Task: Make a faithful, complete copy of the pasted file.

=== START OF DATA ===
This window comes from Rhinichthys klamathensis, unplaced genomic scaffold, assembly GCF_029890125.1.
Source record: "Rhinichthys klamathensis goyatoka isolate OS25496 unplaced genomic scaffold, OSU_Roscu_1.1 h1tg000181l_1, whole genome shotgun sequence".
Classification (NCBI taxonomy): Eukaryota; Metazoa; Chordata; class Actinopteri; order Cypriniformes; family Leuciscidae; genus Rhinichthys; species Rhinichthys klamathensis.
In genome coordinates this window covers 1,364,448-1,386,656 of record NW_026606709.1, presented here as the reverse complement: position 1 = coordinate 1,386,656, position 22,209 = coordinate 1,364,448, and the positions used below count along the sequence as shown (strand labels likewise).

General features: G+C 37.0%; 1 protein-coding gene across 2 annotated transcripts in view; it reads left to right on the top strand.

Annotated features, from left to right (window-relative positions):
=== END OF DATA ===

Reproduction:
This window comes from Rhinichthys klamathensis, unplaced genomic scaffold, assembly GCF_029890125.1.
Source record: "Rhinichthys klamathensis goyatoka isolate OS25496 unplaced genomic scaffold, OSU_Roscu_1.1 h1tg000181l_1, whole genome shotgun sequence".
Classification (NCBI taxonomy): Eukaryota; Metazoa; Chordata; class Actinopteri; order Cypriniformes; family Leuciscidae; genus Rhinichthys; species Rhinichthys klamathensis.
In genome coordinates this window covers 1,364,448-1,386,656 of record NW_026606709.1, presented here as the reverse complement: position 1 = coordinate 1,386,656, position 22,209 = coordinate 1,364,448, and the positions used below count along the sequence as shown (strand labels likewise).

General features: G+C 37.0%; 1 protein-coding gene across 2 annotated transcripts in view; it reads left to right on the top strand.

Annotated features, from left to right (window-relative positions):